By Olusola Olaosebikan
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Nollywood may have started the process of building a cultural hegemony for Nigeria in Africa and beyond, but there is no doubt that the completion is firmly in the grip of new stars of contemporary Nigerian music, whose progress is already underlined by their lush lifestyles

The nineties belonged to the Nigerian home video industry, alias Nollywood, whose movies and stars arrested the attention of Africans on the continent, those in the Diaspora as well as non-Africans, particularly the Western media. With its distinctly African stories, Nollywood offered something fresh despite the poor technical quality of its output.

Today, Nollywood has improved and its sphere of influence widened. But it has been overtaken as the leading brand of popular Nigerian culture. It is beyond debate that its stars remain popular, but, except for a few, they are way behind the creators of what is now regarded as popular Nigerian music.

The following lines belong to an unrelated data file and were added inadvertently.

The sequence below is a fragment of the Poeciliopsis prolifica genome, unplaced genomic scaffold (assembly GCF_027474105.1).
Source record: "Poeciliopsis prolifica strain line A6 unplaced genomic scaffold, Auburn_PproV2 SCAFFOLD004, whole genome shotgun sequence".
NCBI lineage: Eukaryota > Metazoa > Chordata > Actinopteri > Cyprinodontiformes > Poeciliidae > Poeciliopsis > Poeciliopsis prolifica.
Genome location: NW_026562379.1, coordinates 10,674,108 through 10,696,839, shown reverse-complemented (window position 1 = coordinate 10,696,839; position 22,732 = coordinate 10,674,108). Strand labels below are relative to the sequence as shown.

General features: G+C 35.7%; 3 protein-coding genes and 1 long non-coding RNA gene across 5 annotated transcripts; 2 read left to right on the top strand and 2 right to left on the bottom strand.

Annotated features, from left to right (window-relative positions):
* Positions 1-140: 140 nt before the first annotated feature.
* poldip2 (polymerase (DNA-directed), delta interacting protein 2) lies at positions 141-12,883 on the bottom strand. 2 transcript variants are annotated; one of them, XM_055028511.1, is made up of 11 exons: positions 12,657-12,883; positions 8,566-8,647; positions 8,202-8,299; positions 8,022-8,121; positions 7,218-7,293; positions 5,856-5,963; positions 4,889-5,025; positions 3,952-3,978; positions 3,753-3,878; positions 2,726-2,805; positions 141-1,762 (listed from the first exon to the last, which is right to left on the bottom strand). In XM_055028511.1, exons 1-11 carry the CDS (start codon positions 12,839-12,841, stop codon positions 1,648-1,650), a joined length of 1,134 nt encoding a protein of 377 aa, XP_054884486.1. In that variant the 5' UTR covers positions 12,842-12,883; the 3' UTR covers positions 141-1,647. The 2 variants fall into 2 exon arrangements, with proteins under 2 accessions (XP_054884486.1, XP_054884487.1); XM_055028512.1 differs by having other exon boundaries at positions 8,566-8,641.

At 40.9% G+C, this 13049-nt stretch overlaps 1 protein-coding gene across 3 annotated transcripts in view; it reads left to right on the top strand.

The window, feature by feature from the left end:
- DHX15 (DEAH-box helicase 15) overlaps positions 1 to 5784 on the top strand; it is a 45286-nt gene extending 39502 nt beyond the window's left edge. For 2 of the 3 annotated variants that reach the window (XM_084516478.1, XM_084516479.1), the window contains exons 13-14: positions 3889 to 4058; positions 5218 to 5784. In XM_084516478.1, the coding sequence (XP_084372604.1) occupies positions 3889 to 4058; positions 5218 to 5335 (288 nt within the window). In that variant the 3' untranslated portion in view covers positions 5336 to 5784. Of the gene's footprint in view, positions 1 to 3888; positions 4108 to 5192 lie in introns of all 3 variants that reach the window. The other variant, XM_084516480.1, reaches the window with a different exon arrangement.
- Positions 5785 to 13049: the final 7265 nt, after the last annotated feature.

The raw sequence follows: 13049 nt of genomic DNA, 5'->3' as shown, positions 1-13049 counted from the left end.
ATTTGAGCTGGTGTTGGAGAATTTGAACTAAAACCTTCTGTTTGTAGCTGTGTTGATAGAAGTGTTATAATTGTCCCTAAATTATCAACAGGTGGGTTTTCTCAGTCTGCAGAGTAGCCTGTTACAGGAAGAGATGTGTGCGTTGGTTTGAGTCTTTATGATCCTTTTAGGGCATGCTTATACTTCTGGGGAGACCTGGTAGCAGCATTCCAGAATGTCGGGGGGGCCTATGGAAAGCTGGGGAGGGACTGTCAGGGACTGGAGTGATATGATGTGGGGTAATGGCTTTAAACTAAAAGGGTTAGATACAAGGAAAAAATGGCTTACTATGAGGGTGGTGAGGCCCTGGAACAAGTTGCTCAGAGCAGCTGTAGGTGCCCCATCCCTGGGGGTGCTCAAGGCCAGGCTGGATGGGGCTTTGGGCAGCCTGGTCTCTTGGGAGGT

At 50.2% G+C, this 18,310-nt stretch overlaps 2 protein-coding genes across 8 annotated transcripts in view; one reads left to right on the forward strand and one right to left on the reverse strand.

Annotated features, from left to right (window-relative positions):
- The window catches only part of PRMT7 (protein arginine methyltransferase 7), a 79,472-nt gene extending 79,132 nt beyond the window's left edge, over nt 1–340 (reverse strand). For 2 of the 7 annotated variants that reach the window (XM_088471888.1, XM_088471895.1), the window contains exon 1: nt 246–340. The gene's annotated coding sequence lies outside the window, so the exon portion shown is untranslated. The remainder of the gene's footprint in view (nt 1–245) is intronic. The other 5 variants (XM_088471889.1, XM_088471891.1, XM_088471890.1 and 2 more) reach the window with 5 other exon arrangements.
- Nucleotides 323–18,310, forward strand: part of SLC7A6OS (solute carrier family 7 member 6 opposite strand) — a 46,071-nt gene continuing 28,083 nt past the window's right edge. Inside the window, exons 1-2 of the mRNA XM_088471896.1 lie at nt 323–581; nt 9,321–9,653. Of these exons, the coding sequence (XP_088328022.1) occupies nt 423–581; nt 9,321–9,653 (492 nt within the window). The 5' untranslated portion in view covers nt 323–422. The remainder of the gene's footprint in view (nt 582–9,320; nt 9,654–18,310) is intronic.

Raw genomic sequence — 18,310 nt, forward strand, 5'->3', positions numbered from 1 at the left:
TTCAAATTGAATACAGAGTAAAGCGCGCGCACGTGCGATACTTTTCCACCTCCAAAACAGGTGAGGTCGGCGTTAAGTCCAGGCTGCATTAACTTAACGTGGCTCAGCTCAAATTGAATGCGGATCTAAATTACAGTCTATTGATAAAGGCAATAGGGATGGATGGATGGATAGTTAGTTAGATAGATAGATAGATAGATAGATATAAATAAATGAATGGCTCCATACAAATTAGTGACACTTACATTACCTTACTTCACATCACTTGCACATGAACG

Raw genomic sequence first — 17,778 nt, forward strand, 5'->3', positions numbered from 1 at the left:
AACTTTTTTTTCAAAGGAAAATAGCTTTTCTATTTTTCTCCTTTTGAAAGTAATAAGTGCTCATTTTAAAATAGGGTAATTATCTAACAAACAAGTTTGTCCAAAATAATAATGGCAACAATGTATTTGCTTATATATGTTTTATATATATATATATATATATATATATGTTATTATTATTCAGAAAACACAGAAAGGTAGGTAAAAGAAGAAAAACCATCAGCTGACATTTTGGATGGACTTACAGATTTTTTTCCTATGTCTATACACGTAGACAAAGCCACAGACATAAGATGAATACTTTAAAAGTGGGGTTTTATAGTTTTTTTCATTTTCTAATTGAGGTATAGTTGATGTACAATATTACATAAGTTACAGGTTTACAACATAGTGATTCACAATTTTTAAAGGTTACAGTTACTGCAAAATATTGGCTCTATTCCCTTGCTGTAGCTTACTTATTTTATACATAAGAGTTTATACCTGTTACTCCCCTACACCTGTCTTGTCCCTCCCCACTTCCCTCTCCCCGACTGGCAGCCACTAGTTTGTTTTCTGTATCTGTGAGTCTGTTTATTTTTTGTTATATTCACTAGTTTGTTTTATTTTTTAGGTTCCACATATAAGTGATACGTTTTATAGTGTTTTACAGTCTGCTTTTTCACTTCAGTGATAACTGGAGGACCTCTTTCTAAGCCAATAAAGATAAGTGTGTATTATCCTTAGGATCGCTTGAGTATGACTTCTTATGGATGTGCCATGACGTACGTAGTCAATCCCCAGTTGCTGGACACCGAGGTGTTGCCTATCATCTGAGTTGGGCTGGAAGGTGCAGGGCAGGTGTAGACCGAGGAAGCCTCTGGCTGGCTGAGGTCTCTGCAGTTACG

Locally, highlife, fuji and juju–for long the dominant strains–made huge impact, throwing up stars and icons, but their influence on the international market and audience was measly.

That is not the case with the new wave of stars, who have successfully married various Nigerian musical strains and continue to flirt, to huge acclaim, with popular foreign genres like American hip-hop, rap, reggae, rhythm and blues, funk, jazz and other less classifiable styles to produce music that is enjoyed in Nigeria and outside. Naturally too, the creators have become stars, and in some cases mega-stars with copious cash and fame.